Once in a while, a game comes around that does what it sets out to do perfectly. Portal is a fine example of this, with a tight narrative and gameplay experience that flows perfectly and is a joy to play from start to finish.

Olija is another example.

The game begins with Lord Faraday setting sail in search of funds to save his town, which has fallen on hard times. The journey doesn’t got well, however, with a storm shipwrecking him and his crew on the shores of Terraphage. Whilst initially searching for a crew, Faraday stumbled across the Lady Olija, a mysterious lady of royal blood who has been captured by the sinister Clan Rottenwood, and an even more mysterious harpoon with a strange power. Faraday needs to wield this power to defeat the clan and find a way back home. Whilst coming across as an adventure game with very oriental overtones, it also is infused with Lovecraftian monstrosities and an unsettling vibe.

Cutscenes in the game are minimal and the story is mostly told throughout the gameplay. The boatman will provide some context for you while you sale, and other story elements unfold while you are knee deep in the action. Furthermore, there are occasional set-pieces with Olija, which offer a distinct change of pace and are overwhelmingly adorable. A stealth section that crops up is remarkably well done and is a highlight of the game. Whilst it may not further the plot much, it does help to highlight the relationship between the two characters. All in all, it’s a sweet and creepy story that is wonderfully paced and ends well. There are a couple of moments near the end of the game that seem to tease a choice, but unfortunately there is none. It doesn’t hamper the story, however, but it would have been nice to choose how Faraday’s story concludes.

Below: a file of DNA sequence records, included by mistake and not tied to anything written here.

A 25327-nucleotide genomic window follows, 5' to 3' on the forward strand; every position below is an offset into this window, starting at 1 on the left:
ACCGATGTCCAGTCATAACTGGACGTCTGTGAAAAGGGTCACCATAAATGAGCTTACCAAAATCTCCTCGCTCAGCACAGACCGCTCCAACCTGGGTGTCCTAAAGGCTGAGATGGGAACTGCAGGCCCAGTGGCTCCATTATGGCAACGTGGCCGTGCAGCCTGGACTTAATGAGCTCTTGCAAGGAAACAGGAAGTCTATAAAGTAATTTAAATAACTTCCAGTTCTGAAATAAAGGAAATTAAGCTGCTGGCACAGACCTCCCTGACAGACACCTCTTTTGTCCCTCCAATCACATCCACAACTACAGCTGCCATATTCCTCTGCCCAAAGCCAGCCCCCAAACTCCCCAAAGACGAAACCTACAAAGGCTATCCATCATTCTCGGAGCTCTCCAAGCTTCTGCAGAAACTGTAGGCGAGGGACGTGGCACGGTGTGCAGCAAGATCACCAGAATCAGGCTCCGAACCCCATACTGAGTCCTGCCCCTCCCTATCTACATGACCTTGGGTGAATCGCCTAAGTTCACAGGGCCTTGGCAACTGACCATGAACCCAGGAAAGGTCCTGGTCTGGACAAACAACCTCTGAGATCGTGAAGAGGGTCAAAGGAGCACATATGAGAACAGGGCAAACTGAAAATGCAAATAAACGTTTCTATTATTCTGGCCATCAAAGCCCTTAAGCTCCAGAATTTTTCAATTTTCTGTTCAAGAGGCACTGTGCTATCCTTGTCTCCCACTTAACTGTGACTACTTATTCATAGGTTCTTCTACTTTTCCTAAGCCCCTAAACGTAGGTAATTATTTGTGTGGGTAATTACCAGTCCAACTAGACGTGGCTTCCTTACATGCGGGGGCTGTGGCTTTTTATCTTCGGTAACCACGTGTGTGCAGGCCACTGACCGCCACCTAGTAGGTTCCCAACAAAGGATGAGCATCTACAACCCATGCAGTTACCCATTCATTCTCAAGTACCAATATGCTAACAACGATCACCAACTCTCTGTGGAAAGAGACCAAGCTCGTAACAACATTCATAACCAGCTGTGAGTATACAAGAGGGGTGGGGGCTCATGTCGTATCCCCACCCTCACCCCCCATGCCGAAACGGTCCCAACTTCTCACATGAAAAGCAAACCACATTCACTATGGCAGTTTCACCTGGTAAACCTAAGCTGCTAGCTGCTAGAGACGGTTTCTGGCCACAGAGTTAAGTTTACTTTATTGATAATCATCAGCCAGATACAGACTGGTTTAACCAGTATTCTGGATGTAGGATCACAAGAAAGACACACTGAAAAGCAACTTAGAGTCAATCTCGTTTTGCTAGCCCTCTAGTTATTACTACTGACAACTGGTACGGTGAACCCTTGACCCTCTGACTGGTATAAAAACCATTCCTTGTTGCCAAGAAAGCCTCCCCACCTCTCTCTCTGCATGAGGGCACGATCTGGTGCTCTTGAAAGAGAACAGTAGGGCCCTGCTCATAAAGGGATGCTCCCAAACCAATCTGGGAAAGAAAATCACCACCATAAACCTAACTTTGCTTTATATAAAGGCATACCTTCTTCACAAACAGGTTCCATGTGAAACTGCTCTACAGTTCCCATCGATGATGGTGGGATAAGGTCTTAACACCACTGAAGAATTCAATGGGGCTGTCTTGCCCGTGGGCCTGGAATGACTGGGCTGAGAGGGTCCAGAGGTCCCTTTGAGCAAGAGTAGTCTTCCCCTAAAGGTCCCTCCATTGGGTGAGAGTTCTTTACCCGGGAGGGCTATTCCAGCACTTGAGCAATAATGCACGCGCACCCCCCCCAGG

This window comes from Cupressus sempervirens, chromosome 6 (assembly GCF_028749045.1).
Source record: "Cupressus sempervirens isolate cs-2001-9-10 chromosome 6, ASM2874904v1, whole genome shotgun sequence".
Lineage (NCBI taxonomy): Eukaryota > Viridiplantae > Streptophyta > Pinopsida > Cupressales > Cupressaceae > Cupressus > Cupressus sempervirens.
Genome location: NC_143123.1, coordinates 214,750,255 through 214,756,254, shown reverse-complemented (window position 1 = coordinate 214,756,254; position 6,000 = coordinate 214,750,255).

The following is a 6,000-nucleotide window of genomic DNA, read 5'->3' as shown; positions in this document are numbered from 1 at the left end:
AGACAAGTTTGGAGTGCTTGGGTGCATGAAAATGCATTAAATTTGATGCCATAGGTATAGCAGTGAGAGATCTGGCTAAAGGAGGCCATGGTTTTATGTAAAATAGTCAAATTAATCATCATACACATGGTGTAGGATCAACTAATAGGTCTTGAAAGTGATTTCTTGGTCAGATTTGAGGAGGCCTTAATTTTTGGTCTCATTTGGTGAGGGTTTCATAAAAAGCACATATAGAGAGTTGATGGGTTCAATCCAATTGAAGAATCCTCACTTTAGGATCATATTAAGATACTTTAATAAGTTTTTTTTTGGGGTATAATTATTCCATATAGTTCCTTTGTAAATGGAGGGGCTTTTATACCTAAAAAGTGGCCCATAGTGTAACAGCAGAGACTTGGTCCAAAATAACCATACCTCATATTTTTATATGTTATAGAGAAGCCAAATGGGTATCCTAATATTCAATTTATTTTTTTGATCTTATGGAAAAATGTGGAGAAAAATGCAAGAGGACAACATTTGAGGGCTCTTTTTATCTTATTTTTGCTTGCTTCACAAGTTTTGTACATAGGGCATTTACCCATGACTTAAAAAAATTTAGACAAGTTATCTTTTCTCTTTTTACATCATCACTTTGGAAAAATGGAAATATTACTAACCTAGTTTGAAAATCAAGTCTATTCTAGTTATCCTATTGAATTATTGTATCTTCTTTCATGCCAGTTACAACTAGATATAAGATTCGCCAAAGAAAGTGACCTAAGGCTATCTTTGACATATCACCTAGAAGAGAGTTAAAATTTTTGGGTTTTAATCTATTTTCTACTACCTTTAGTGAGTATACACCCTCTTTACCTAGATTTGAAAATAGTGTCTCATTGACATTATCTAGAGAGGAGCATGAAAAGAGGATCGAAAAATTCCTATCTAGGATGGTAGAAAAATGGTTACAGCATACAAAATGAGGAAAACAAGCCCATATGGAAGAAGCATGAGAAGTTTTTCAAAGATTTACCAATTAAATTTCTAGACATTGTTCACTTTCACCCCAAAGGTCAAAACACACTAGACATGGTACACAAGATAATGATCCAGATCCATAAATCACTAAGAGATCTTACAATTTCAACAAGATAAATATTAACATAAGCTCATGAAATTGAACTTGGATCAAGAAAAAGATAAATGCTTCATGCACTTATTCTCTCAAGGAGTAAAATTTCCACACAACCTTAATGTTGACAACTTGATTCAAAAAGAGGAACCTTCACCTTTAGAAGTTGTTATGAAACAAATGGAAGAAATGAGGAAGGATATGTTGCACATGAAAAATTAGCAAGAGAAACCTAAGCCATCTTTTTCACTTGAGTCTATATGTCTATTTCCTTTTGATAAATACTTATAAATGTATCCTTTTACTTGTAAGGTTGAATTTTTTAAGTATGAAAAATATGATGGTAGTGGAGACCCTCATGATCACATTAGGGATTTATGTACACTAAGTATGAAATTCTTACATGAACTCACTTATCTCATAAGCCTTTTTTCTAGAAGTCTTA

I’m not going to lie. When I first saw the Indie World Showcase that showed off Olija, the art style didn’t impress me. Retro visuals are ten a penny these days, and on initial viewing I had cast the game off as yet another one. This changed after I actually jumped into the game.

The initial cutscenes are remarkably well done, with a stunning art style (reminiscent of something like Flashback), but it isn’t long until you are thrown into the action. Within minutes, I was flabbergasted by just how great the animation was; everything was smooth as butter, and every action felt absolutely right. It was this moment when I knew that my initial impressions were mistaken, and this title was going to be something special.

Olija | Programas descargables Nintendo Switch | Juegos | Nintendo



Despite being a Lord, Faraday really knows how to handle himself. But you do you know to handle him?

The most important skill to learn is how to combo. Each hit will result in a dot appearing above Faraday’s head. After four hits, a giant circle will appear. The next attack will be a combo finisher and the attack will depend on the weapon you choose. My favourite is the shotgun finisher!
ImageWith a press of the right trigger, Faraday can pull off a dodge manoeuvre. Whilst it may not be essential early on, it certainly comes in handy as you progress through the game!ImageYour harpoon isn’t just for platforming. Use it to hook into enemies and smash into them. Doing so will allow you to build a strong gold combo too!